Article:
It was inevitable that they would one day work together: Benedikt Taschen, the king of the coffee-table book, and Massimo Listri, the Florence-born photographer who specializes in capturing over-the-top interiors. (When he opened his doors to Introspective last year, Listri showed that he likes living in elegantly crowded rooms as much as he likes shooting them.) A photographer since his teens, Listri has published scores of books. But his first volume for Taschen, The World’s Most Beautiful Libraries, has just come out. It was worth waiting for. The book contains photos of libraries in Europe so ornate they make American attempts like the New York Public Library on Fifth Avenue and the Huntington Library in Pasadena look under-ornamented. There are no contemporary examples — the National Library of Mexico, a glass-and-steel building that could nonetheless be termed baroque, didn’t make the cut, nor did the stunning libraries by Sir David Adjaye in Washington’s Anacostia neighborhood. The only U.S. structure is J.P. Morgan’s private library in Manhattan, which seems positively stripped-down compared to some of its European forebears.
This book isn’t about libraries with magazine subscriptions and Wi-Fi passwords; it’s about the kind that lack heating systems because, as historian, librarian and author George Ruppelt points out in his masterly introductory essay, heating involved fire, and at the world’s great libraries fire was an ever-present threat.
Lest the whole thing be just too weighty, Ruppelt provides a leavening anecdote or two. He notes, for example, that until the 19th century, visitors to the Wolfenbüttel library (in Wolfenbüttel, Germany), where he once worked, “came first and foremost to see a printing error in a Low German Bible of 1731” — specifically, its version of the Sixth Commandment, which states, “Du solt ehe brechen,” meaning “Thou shalt commit adultery.”
Of the book’s 55 featured libraries, just five are in the New World. They include the Biblioteca del Convento de San Francisco de Asís, in Lima, Peru, built for Franciscan monks. “Faced with the challenge of conquering new territories,” the monks would have considered a monastery without a library the equivalent of a “fortress without an armoury,” writes Elisabeth Sladek, an expert in Baroque art and architecture who penned the descriptive text. “The library,” she adds, “was an expression of the complex association which at that time existed between religion and rule. Its holdings comprise not only standard works on Church history and theology, philosophy and the sciences, but also late medieval hymn-books, Bibles and dictionaries, including the first dictionary of the Spanish language compiled by the Royal Spanish Academy.”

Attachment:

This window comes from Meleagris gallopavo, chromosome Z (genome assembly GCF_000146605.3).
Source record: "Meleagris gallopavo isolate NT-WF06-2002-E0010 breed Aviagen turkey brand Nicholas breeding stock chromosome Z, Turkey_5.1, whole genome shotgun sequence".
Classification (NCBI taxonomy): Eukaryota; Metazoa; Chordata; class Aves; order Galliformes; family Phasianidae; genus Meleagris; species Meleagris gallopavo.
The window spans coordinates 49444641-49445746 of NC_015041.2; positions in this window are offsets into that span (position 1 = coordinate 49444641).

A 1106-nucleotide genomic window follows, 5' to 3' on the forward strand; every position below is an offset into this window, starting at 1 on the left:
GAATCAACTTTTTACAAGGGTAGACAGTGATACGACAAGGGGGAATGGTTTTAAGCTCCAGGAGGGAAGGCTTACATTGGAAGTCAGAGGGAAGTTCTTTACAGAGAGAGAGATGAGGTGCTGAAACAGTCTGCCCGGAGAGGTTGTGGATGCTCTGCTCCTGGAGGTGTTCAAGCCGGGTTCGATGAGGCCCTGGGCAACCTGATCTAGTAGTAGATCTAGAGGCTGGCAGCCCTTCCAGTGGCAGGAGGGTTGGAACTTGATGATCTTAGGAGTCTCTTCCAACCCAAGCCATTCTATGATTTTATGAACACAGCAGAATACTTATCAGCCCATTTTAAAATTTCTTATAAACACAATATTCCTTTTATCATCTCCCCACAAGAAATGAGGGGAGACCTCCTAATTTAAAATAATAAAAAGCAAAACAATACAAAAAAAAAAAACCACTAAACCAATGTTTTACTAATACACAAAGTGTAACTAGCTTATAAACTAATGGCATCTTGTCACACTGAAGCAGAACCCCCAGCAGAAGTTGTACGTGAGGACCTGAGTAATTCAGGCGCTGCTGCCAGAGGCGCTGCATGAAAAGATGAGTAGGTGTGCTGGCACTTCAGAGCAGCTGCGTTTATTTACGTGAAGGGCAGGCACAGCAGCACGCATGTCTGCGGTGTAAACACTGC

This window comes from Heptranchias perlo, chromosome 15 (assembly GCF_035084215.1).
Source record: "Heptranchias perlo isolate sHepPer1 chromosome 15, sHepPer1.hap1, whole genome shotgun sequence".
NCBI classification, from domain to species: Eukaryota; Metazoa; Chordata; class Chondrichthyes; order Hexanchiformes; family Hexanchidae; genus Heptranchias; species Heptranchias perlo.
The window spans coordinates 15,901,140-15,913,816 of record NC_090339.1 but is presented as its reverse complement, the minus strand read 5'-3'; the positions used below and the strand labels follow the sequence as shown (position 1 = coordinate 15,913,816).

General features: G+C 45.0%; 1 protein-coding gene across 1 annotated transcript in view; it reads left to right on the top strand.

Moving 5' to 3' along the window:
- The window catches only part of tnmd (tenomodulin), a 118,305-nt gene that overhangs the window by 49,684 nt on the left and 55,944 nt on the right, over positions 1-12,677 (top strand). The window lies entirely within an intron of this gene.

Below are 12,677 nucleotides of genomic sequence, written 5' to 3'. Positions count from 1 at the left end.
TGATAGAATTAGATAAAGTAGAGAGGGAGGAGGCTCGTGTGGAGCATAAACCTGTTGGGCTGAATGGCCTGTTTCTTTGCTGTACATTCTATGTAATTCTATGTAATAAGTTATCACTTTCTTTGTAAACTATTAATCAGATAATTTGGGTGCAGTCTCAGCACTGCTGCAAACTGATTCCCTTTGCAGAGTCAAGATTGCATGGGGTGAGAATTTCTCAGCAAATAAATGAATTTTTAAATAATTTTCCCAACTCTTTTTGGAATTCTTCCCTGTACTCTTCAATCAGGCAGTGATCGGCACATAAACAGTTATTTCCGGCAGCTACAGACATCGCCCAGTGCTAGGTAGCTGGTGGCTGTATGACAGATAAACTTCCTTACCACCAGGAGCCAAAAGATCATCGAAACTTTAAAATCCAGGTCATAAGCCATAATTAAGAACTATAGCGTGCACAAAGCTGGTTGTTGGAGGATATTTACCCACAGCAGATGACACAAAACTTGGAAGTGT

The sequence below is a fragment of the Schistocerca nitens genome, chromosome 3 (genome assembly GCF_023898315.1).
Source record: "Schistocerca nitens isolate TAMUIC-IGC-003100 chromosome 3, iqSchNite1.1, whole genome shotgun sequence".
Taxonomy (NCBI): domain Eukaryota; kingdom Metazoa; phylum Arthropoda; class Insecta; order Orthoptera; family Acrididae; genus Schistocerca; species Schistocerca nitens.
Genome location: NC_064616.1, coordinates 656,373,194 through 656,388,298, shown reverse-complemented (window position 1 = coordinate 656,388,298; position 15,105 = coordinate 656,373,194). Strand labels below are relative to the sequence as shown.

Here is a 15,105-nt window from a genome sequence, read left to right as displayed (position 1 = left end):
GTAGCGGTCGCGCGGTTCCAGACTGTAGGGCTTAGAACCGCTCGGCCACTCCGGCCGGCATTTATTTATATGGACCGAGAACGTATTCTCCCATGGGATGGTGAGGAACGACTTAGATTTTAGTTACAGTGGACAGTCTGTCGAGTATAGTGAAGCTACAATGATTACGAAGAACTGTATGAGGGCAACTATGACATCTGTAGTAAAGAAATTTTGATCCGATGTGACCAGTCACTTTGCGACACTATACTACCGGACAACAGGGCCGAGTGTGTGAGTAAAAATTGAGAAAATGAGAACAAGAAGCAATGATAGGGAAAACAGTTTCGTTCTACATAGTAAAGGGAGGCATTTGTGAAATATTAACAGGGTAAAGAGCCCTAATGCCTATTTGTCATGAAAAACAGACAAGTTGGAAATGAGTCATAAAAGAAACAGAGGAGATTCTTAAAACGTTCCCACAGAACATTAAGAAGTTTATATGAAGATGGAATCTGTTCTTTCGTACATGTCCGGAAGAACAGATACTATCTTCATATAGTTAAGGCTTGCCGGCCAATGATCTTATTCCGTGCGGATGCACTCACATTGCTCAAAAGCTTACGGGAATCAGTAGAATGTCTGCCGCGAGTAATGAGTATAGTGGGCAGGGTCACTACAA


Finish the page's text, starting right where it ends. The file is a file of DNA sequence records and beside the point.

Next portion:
Massimo Listri Libraries
To her credit, Sladek makes an effort to delineate the contents of each featured library. And to Taschen’s credit, Listri’s architectural photos are accompanied by images of and from some of these works. This isn’t just about libraries as architectural wonders but about libraries as wonders of civilization.
Among the most astounding examples are those with lavishly painted walls and ceilings, such as the Rococo library of Wiblingen Abbey, completed in 1744; a riot of pinks and blues, with gold edges, it graces the book’s cover. But two of the most gorgeous libraries depicted are nearly monochromatic.
One of them, the Biblioteca Statale Oratoriana dei Girolamini, in Naples, is a Late Baroque symphony of carved wood, with natural grain for decoration. Open to the public since its founding, in 1586, the library (which moved into its current home in the 1730s) holds “an exceptionally rich collection of manuscripts, incunabula, rare editions and old musical scores,” according to Sladek. (Her text, like Ruppelt’s, is provided in English, French and German.)
The Mafra Palace library, built by Portuguese kings at the royal hunting grounds near Lisbon and completed in 1771, is elaborate in form but muted in tone. Listri captures its glories in photographs, while Sladek recounts the less glorious history: The complex was paid for with the enormous quantities of gold arriving from the Portuguese colony of Brazil and was built by a conscripted workforce. It was allowed, under a 1745 Papal Bull, to house banned books.
Of the structures pictured in the book, the two oldest are the Stiftsbibliothek St. Gallen, in Switzerland, and the Vatican Apostolic Library, in Rome, which date to the 8th and 9th centuries, respectively. Ruppelt’s text brings us into the present with his description of the UNESCO Memory of the World (MoW) program, established in 1992 to register “books, manuscripts and other documents preserved in libraries, archives and museums which represent the collective memory of humankind.” (As the UNESCO website explains, “Impetus came originally from a growing awareness of the parlous state of preservation of, and access to, documentary heritage in various parts of the world.”) The MoW Register comprises hundreds of items, ranging from the Bayeux Tapestry to a 1703 census of Iceland and including several in libraries shot by Listri.
Listri can’t photograph every library in the world, but his book — itself part of the memory of humankind — should be in every library’s collection.